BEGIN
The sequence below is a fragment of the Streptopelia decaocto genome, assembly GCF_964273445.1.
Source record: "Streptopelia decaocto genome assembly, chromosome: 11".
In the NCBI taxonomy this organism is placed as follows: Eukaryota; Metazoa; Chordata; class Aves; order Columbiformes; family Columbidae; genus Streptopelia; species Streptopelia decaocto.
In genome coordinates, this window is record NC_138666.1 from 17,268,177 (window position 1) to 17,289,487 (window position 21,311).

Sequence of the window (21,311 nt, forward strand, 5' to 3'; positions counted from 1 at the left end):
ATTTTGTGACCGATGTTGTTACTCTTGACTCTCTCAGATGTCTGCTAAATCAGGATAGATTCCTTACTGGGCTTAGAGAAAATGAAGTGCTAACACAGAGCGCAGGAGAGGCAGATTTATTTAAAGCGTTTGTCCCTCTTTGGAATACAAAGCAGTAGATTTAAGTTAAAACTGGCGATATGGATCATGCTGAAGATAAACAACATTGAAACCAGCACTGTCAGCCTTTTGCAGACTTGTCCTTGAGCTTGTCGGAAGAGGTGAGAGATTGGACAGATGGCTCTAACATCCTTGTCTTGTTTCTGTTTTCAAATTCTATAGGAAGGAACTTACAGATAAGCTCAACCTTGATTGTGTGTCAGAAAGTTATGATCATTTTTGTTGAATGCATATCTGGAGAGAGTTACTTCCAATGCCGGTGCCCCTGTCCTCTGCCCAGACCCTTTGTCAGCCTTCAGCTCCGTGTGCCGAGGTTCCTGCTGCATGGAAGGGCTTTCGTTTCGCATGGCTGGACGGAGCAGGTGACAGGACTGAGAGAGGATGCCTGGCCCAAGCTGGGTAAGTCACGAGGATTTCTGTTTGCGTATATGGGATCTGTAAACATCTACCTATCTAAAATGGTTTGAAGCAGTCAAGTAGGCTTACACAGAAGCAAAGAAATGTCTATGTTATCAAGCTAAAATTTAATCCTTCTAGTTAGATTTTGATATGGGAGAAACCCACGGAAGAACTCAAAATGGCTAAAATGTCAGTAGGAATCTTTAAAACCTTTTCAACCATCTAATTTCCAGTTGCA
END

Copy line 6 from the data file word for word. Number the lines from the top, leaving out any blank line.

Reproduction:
ATTTTGTGACCGATGTTGTTACTCTTGACTCTCTCAGATGTCTGCTAAATCAGGATAGATTCCTTACTGGGCTTAGAGAAAATGAAGTGCTAACACAGAGCGCAGGAGAGGCAGATTTATTTAAAGCGTTTGTCCCTCTTTGGAATACAAAGCAGTAGATTTAAGTTAAAACTGGCGATATGGATCATGCTGAAGATAAACAACATTGAAACCAGCACTGTCAGCCTTTTGCAGACTTGTCCTTGAGCTTGTCGGAAGAGGTGAGAGATTGGACAGATGGCTCTAACATCCTTGTCTTGTTTCTGTTTTCAAATTCTATAGGAAGGAACTTACAGATAAGCTCAACCTTGATTGTGTGTCAGAAAGTTATGATCATTTTTGTTGAATGCATATCTGGAGAGAGTTACTTCCAATGCCGGTGCCCCTGTCCTCTGCCCAGACCCTTTGTCAGCCTTCAGCTCCGTGTGCCGAGGTTCCTGCTGCATGGAAGGGCTTTCGTTTCGCATGGCTGGACGGAGCAGGTGACAGGACTGAGAGAGGATGCCTGGCCCAAGCTGGGTAAGTCACGAGGATTTCTGTTTGCGTATATGGGATCTGTAAACATCTACCTATCTAAAATGGTTTGAAGCAGTCAAGTAGGCTTACACAGAAGCAAAGAAATGTCTATGTTATCAAGCTAAAATTTAATCCTTCTAGTTAGATTTTGATATGGGAGAAACCCACGGAAGAACTCAAAATGGCTAAAATGTCAGTAGGAATCTTTAAAACCTTTTCAACCATCTAATTTCCAGTTGCA